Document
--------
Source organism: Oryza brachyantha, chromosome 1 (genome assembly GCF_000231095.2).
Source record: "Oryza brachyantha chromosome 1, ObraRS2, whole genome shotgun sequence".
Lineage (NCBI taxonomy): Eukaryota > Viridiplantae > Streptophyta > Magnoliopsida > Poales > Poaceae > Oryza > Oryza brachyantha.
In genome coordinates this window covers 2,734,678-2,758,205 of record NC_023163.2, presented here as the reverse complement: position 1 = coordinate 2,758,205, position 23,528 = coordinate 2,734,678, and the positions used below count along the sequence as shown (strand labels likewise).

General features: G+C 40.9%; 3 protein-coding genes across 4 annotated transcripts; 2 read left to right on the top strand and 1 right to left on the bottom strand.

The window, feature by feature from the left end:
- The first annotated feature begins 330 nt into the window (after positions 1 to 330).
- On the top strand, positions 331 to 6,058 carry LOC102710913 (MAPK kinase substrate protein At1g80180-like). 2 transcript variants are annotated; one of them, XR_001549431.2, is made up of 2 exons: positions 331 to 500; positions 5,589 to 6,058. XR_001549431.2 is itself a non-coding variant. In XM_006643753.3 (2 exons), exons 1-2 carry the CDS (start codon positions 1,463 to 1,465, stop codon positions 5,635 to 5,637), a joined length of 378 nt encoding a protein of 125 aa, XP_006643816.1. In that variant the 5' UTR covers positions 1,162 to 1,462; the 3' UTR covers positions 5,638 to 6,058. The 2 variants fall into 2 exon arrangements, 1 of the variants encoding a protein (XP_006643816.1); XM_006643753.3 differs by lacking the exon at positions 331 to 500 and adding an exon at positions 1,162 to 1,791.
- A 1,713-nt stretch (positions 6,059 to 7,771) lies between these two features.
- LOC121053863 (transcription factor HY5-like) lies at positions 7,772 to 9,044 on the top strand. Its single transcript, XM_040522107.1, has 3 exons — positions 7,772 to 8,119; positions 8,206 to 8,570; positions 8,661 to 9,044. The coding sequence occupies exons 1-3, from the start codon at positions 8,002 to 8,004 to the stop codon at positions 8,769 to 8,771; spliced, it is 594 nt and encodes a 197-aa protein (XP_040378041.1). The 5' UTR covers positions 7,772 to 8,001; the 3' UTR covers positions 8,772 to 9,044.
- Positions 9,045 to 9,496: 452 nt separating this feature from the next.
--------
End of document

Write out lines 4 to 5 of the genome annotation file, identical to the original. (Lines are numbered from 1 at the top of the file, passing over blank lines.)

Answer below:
In genome coordinates this window covers 2,734,678-2,758,205 of record NC_023163.2, presented here as the reverse complement: position 1 = coordinate 2,758,205, position 23,528 = coordinate 2,734,678, and the positions used below count along the sequence as shown (strand labels likewise).

General features: G+C 40.9%; 3 protein-coding genes across 4 annotated transcripts; 2 read left to right on the top strand and 1 right to left on the bottom strand.